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Botswana has long been considered a leader in democratic practice, ranking among Africa’s best performers with regard to good governance, the rule of law, and respect for civil liberties. But in recent years, the same experts who have given the country high marks have also downgraded Botswana’s freedom status in response to a series of attacks on media and arrests of journalists (Freedom House, 2016), placed it among high-scoring but “deteriorating” countries in terms of good governance (Mo Ibrahim, 2016), and criticized former President Ian Khama’s “reliance on edicts and decision by caprice” (Good, 2009, p. 320).

While scholars credit the country with conducting regular and free elections within a multiparty system, they also note that a single party has dominated electoral competition since independence (Kebonang & Kaboyakgosi, 2017; Taylor, 2003; Good & Taylor, 2007).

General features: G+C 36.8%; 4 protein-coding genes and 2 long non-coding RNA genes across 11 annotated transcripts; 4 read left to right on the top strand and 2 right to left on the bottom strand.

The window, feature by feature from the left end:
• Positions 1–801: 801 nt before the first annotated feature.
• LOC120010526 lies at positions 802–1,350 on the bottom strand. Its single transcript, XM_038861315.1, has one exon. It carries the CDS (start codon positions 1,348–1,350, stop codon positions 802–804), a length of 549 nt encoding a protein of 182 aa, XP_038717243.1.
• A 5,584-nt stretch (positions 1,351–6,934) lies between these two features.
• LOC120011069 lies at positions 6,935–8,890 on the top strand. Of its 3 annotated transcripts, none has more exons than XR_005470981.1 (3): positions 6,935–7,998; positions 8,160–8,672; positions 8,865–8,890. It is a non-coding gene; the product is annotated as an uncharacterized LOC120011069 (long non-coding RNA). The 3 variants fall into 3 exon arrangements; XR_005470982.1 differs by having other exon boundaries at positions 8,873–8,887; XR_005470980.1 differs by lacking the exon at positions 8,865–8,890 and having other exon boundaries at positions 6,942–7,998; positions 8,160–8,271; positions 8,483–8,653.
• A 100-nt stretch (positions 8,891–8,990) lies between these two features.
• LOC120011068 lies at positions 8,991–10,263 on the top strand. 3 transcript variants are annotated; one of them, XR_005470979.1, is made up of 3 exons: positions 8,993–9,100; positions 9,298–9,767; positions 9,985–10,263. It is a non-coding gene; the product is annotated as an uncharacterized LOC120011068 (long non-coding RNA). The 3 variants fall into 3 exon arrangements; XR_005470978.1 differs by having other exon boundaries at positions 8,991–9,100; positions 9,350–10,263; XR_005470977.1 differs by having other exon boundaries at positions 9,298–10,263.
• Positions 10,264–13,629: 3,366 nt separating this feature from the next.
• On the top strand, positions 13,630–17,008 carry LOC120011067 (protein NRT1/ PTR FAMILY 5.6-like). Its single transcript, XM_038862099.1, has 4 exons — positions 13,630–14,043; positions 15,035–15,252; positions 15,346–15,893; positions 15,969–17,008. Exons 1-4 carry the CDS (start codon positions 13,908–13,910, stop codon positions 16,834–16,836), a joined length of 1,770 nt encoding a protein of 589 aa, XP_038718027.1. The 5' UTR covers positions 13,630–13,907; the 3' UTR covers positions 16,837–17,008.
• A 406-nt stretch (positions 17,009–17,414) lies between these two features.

Findings from the most recent Afrobarometer survey in Botswana suggest that some citizens, too, are troubled by developments in their democracy over the past decade. While Batswana still strongly endorse democracy and multiparty competition, they are significantly less likely to express satisfaction with the way their democracy is working and feel less free to say what they think.

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